In the recent Utah Women and Leadership Project Research Snapshot on Poverty Among Utah Women, the relationship between education level and being able to rise above the poverty level is clear.
From the snapshot:
The gender wage gap in Utah is one of the highest in the nation; women are much more likely to work minimum wage jobs, and women in Utah have lower levels of educational achievement—particularly at the bachelor’s degree level and higher—than women across the nation. Utah women within specific demographics (including certain ethnic and racial groups) are even more likely to experience poverty.
Women who are their “head of household” with no spouse present have a much higher rate of poverty. The highest rate is for single women with children under 5 – almost half, at 46.9%.
Women fill lower wage jobs in Utah, holding 65% of jobs paying $10.10 per hour or less, while comprising 44% of the workforce and Utah leads the nation in the percentage of employed women who work part-time instead of full-time.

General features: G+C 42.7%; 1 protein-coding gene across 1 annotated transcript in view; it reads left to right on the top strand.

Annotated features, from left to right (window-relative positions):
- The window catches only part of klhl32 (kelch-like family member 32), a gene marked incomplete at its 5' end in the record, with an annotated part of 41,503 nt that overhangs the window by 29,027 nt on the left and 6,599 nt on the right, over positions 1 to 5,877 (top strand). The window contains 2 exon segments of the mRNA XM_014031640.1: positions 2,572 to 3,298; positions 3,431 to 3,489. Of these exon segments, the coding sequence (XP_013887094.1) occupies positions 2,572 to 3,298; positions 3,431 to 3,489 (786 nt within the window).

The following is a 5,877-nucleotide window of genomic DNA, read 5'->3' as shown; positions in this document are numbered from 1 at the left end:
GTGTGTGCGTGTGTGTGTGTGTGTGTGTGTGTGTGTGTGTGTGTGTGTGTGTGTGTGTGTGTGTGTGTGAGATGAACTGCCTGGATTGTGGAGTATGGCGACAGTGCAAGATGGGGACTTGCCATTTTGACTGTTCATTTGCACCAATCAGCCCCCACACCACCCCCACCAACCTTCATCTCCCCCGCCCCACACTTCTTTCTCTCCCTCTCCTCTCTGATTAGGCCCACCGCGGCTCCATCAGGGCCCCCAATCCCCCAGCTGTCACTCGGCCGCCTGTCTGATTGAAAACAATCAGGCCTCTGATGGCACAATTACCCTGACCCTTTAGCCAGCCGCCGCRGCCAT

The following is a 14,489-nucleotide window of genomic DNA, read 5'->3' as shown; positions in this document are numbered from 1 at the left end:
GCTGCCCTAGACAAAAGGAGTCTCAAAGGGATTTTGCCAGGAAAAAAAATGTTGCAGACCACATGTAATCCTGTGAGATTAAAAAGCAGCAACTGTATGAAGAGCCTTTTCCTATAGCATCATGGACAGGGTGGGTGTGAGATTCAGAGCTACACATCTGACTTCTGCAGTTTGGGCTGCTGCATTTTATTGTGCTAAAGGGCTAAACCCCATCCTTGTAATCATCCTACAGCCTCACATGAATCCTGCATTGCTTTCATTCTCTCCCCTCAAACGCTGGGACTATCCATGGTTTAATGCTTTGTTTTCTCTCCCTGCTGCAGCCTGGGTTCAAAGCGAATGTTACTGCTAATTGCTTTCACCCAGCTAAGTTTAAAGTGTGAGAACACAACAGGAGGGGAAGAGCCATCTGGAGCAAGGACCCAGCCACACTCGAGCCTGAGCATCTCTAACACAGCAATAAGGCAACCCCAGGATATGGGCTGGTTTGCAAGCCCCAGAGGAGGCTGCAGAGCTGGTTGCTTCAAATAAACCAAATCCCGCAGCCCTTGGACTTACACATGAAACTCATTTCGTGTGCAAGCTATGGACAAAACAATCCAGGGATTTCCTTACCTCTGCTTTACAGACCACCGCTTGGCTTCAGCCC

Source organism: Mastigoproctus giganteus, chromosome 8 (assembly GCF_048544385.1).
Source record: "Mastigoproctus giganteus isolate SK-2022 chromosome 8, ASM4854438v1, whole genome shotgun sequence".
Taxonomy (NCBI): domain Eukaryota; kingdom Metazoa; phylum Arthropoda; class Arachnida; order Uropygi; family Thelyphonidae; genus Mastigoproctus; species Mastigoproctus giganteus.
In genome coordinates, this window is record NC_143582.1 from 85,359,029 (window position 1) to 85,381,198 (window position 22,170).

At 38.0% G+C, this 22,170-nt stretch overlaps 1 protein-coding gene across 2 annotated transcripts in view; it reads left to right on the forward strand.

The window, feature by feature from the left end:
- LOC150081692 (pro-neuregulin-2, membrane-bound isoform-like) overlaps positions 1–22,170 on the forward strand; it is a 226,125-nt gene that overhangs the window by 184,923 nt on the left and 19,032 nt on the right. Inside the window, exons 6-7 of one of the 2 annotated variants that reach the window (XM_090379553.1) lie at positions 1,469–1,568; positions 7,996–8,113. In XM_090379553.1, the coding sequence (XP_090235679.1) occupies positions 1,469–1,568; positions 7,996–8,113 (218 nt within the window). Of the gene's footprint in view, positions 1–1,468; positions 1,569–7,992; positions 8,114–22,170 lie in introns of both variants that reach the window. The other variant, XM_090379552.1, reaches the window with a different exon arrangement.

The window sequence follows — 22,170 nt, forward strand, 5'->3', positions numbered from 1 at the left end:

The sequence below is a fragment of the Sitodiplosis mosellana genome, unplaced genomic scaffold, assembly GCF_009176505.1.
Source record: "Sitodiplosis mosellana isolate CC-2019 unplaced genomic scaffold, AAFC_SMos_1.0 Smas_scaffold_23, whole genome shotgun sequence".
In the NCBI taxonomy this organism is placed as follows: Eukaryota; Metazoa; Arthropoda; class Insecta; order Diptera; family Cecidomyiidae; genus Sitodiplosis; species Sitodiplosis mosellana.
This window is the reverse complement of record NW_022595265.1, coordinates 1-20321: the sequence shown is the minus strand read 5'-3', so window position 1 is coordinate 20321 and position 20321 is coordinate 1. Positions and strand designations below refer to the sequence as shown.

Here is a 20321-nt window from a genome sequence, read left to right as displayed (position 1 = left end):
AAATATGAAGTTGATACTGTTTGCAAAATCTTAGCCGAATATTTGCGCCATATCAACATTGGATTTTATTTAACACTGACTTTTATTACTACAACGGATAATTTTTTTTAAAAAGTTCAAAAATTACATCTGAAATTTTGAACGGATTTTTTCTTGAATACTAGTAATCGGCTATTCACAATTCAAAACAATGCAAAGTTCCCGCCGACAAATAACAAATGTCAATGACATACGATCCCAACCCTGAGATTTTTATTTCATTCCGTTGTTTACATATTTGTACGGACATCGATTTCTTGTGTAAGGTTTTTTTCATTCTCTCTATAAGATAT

Utah’s wage gap is exacerbated by a lack of educational attainment. At all levels, “men earn more than women who have achieved a higher level of education: men with a high school diploma earn more than women with an associate’s degree, men with a bachelor’s earn more than women with a graduate degree, and so forth.”
There is also a ripple effect when women are able to climb out of poverty. Their children have better nutrition and healthcare, leading to more success in school and as adults, breaking a cycle that sometimes has gone on for generations. The importance of women completing a college education cannot be overstated.
To read the entire brief, visit the Utah Women & Leadership Project website here.